Interesting facts about Cassowaries

Australian Southern Cassowaries are an iconic flightless bird, as tall as an adult person (around 6 feet tall) with an impressive helmet (casque), black hair-like feathers, bright coloured neck feathers and freakishly large toes which make them closely resemble a dinosaur! In fact the Cassowary is one of the closest living species to dinosaurs.

Australian Southern Cassowaries are endemic to Australia and are found in the Wet Tropics region of Far North Queensland.

Want to know more?  Keep reading….

CAUTION! Never approach a Cassowary!

Cassowaries have been known to attack if they feel threatened. They are well equipped with weaponry and strength.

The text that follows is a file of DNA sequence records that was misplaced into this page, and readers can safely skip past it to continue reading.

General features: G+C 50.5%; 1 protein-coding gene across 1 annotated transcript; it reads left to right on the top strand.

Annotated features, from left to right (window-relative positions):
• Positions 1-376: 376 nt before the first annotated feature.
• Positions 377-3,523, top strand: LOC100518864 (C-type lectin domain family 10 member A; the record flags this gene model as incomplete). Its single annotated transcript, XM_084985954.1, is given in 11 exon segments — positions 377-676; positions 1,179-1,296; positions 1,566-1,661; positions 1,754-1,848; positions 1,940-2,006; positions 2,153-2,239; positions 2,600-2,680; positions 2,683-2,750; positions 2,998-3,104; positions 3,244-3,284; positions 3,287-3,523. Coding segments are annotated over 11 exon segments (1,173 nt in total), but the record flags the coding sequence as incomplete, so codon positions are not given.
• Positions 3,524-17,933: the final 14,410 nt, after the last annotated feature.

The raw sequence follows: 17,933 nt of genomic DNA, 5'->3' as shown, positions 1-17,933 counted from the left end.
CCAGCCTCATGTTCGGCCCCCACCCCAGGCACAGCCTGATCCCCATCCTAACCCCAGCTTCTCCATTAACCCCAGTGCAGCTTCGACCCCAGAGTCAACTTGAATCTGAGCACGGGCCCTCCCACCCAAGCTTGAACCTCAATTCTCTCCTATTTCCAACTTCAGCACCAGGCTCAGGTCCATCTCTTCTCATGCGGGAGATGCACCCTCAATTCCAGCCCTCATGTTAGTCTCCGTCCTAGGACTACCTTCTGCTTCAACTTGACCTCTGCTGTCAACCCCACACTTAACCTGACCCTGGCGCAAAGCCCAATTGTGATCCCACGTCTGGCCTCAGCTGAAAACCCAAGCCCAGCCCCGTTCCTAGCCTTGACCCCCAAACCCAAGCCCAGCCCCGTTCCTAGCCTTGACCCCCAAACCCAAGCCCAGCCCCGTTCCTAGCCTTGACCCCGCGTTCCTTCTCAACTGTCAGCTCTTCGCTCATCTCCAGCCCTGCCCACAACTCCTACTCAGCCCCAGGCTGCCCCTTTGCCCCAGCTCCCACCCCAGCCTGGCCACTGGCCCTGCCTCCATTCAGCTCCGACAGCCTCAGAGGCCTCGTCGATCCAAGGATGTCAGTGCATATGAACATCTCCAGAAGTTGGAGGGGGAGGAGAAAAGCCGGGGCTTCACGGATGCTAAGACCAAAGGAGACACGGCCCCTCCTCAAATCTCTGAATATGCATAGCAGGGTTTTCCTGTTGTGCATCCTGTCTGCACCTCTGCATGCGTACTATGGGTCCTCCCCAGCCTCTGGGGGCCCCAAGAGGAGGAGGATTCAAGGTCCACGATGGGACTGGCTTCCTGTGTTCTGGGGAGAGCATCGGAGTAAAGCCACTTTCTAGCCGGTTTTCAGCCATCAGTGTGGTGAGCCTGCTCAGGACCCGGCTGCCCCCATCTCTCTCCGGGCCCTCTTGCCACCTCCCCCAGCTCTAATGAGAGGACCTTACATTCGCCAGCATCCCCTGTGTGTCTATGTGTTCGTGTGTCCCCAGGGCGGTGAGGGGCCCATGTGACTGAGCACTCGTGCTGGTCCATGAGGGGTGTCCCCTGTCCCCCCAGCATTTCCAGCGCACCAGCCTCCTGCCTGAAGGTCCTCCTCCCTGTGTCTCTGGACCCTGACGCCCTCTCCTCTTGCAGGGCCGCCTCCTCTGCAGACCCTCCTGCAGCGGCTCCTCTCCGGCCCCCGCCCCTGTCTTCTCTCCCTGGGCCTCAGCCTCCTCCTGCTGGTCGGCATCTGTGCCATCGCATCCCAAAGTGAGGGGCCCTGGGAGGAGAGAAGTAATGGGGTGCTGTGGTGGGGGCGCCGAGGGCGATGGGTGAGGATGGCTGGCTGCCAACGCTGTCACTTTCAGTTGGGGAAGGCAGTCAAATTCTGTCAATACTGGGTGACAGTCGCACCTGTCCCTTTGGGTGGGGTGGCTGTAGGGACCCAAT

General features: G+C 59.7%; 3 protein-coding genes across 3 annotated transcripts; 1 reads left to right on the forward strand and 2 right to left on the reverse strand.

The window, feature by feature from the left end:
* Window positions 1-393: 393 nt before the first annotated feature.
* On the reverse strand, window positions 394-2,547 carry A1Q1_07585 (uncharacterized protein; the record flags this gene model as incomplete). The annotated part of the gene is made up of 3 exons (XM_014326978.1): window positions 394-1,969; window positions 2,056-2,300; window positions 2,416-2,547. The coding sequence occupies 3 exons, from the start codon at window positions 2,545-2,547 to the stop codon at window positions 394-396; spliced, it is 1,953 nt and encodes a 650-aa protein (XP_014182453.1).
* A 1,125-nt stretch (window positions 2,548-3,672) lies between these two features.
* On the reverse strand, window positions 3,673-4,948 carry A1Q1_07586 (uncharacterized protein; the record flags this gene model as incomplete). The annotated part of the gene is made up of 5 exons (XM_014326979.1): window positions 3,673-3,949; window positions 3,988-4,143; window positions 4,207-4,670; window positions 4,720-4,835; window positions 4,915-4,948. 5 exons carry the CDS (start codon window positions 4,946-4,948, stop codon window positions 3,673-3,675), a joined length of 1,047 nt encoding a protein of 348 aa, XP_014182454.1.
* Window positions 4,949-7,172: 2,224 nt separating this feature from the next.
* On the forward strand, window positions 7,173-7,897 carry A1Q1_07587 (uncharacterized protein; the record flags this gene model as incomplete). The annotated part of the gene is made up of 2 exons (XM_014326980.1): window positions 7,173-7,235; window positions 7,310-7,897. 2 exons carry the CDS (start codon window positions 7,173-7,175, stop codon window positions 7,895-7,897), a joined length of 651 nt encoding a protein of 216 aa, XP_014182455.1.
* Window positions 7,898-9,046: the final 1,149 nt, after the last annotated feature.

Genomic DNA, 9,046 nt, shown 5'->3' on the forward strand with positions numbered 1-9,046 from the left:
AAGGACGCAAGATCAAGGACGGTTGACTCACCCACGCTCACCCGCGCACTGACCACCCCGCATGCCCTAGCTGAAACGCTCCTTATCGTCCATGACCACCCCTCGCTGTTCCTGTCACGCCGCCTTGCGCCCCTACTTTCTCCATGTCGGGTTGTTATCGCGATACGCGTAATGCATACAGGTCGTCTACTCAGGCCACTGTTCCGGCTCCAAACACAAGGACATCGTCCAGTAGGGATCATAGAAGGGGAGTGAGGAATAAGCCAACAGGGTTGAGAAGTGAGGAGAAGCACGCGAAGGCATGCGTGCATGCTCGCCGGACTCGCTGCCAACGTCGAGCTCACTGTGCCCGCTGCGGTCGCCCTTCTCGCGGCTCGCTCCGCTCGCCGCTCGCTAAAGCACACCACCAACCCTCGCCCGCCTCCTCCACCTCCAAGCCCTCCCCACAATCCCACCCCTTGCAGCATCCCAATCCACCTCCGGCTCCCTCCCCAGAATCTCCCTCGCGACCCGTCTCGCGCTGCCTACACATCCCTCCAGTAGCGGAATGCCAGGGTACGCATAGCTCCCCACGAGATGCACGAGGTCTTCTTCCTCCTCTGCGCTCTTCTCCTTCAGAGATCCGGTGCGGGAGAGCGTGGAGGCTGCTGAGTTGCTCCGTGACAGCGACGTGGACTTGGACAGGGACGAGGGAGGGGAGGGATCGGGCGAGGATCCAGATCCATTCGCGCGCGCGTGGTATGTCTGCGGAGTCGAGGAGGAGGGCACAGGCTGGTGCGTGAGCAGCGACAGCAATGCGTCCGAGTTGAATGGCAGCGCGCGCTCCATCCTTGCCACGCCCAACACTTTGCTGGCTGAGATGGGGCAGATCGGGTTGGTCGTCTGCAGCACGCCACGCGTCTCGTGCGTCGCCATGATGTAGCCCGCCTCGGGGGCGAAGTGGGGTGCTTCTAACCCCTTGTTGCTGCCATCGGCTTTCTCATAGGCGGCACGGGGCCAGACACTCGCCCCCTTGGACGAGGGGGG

Enjoy watching Cassowaries from a distance and never feed them.

How did it get it's name?

The Cassowaries name is derived from two Papuan words – kasu, meaning horned, and weri, meaning head (more specifically their prominent helmet or casque). Their scientific name is Casuarius casuarius johnsonii and denotes that the Australian bird is a subspecies of the PNG nominate species.

The cassowary has also been named the most dangerous bird in the world. Their heavy, muscular legs have three toes bearing a large dagger-like claw used for fighting and scratching. Wild cassowaries are generally shy and avoid contact with people, however males can also become aggressive when defending their chicks.

75% of all attacks on humans by cassowaries in Australia involved birds that had previously been fed by humans. 22% of incidents involved cassowaries acting either in self-defense of defending their chicks.